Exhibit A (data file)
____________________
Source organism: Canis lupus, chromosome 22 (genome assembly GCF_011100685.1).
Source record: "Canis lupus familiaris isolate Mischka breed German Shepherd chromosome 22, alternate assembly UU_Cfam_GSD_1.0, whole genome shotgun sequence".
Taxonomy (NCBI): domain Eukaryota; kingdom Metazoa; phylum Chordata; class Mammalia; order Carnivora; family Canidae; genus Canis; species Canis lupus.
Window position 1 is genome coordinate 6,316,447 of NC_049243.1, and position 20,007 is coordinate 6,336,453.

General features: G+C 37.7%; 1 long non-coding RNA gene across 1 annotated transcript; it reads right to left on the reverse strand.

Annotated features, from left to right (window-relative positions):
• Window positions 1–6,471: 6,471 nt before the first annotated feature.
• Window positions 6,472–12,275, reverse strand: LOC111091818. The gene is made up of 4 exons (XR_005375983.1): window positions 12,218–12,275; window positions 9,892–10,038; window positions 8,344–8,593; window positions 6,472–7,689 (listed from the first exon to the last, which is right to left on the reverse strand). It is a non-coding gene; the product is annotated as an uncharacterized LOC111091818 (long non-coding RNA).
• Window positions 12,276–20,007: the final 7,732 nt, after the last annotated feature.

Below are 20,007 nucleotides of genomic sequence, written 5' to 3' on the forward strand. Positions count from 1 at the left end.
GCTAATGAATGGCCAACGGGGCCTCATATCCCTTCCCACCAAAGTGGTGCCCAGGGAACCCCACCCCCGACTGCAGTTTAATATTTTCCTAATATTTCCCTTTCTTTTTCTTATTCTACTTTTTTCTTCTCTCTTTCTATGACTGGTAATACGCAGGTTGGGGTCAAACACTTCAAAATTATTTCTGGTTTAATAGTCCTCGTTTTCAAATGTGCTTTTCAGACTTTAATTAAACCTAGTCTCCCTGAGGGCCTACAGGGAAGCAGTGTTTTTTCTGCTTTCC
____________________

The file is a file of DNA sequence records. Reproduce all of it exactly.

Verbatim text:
Source organism: Canis lupus, chromosome 22 (genome assembly GCF_011100685.1).
Source record: "Canis lupus familiaris isolate Mischka breed German Shepherd chromosome 22, alternate assembly UU_Cfam_GSD_1.0, whole genome shotgun sequence".
Taxonomy (NCBI): domain Eukaryota; kingdom Metazoa; phylum Chordata; class Mammalia; order Carnivora; family Canidae; genus Canis; species Canis lupus.
Window position 1 is genome coordinate 6,316,447 of NC_049243.1, and position 20,007 is coordinate 6,336,453.

General features: G+C 37.7%; 1 long non-coding RNA gene across 1 annotated transcript; it reads right to left on the reverse strand.

Annotated features, from left to right (window-relative positions):
• Window positions 1–6,471: 6,471 nt before the first annotated feature.
• Window positions 6,472–12,275, reverse strand: LOC111091818. The gene is made up of 4 exons (XR_005375983.1): window positions 12,218–12,275; window positions 9,892–10,038; window positions 8,344–8,593; window positions 6,472–7,689 (listed from the first exon to the last, which is right to left on the reverse strand). It is a non-coding gene; the product is annotated as an uncharacterized LOC111091818 (long non-coding RNA).
• Window positions 12,276–20,007: the final 7,732 nt, after the last annotated feature.

Below are 20,007 nucleotides of genomic sequence, written 5' to 3' on the forward strand. Positions count from 1 at the left end.
GCTAATGAATGGCCAACGGGGCCTCATATCCCTTCCCACCAAAGTGGTGCCCAGGGAACCCCACCCCCGACTGCAGTTTAATATTTTCCTAATATTTCCCTTTCTTTTTCTTATTCTACTTTTTTCTTCTCTCTTTCTATGACTGGTAATACGCAGGTTGGGGTCAAACACTTCAAAATTATTTCTGGTTTAATAGTCCTCGTTTTCAAATGTGCTTTTCAGACTTTAATTAAACCTAGTCTCCCTGAGGGCCTACAGGGAAGCAGTGTTTTTTCTGCTTTCC